Alexander: Worldwide video chats not always a reality
- Article by: STEVE ALEXANDER
- Star Tribune
- May 15, 2012 - 4:01 PM
QMy son lives and works in Bangkok, Thailand, so a video connection between us is important. When we use Skype video, it disconnects after a few minutes and never resumes. Both of our Internet connections and speed are OK. What can I do?
KIERAN BROADBENT, Ottawa
AIt's a measure of how far we've come that people now expect worldwide video calls to work. And they usually do, although the video isn't always full-motion.
But your video call must make a long trek on the Internet -- halfway around the world through a series of interconnected networks, some of them slowed by data congestion.
As I write this, Bangkok is among the top 10 cities for data congestion, as measured by Internet "latency," or delay. Check out today's worldwide Internet traffic delays at tinyurl.com/ytwysn (click "latency"; drag rectangular viewer around the world map).
Thailand is slow partly because some local Internet service providers have uneven quality (see tinyurl.com/7wrroxh.) Speeds sometimes drop below Skype's minimums for video: 256,000 bits per second (medium quality) or 512,000 (higher quality.) Many people there report Skype problems.
Ask your son try a different Thai Internet service, and try calling at different times of day to avoid Internet congestion.
QI recently took 200 old family photos to a company that digitized them and stored them on a CD disk as "jpeg" files [a widely used digital photo file format]. But when I attempted to move the photos to my iMac, only the color photo images transferred. I can view the black-and-white photos on the CD, but I can't transfer them to my hard drive. Any ideas?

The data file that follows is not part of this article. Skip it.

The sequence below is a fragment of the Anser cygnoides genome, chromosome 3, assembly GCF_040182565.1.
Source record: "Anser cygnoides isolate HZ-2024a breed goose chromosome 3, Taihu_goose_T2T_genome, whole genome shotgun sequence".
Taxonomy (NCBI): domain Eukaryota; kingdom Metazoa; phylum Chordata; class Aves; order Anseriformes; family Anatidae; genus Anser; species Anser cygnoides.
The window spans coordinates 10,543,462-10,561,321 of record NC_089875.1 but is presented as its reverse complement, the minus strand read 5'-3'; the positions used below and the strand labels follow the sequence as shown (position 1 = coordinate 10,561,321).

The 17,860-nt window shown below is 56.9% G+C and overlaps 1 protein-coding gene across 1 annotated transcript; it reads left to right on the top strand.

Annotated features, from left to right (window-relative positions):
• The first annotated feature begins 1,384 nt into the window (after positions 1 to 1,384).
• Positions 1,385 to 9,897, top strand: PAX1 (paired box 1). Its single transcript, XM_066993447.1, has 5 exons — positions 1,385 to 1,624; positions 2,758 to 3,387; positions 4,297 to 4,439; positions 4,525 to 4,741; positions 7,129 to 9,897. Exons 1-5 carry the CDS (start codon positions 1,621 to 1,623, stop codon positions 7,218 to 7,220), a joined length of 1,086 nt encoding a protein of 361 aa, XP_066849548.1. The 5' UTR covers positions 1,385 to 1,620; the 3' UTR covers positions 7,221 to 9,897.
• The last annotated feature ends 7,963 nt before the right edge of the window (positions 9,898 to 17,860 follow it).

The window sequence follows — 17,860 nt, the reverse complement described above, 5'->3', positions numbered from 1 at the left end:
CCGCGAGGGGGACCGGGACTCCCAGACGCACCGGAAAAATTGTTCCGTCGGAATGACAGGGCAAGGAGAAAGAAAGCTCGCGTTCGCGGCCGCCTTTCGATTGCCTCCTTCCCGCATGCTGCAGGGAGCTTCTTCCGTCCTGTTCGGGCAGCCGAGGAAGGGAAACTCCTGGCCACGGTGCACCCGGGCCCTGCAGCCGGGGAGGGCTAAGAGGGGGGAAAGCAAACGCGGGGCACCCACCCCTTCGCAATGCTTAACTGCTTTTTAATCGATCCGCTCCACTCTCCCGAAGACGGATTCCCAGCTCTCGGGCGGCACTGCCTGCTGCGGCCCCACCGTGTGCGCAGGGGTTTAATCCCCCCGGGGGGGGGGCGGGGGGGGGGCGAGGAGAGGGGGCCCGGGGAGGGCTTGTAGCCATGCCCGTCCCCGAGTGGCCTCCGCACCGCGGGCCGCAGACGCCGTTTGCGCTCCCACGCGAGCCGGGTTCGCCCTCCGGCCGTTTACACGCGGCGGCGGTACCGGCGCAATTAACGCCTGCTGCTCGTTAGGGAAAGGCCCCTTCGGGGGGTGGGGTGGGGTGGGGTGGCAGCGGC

BILL LOUK, Minneapolis
AThe company that scanned the original photos probably made a mistake in setting the "permission level" of the jpeg photo files.
My guess is that the color photo files were given "read and write" permission, meaning you can copy them from the disk to your hard drive. The black-and-white photos were given "read only" permission; they can be viewed but not copied.
Try changing the permission levels on the black-and-white photos by following Apple's instructions at tinyurl.com/68gxdk. After that, you should be able to copy the black-and-white photos from the CD to your hard drive.
If you can't change the permission levels, ask the company that scanned the original photos to replace the disk with one on which all files have their permission levels set to "read and write."
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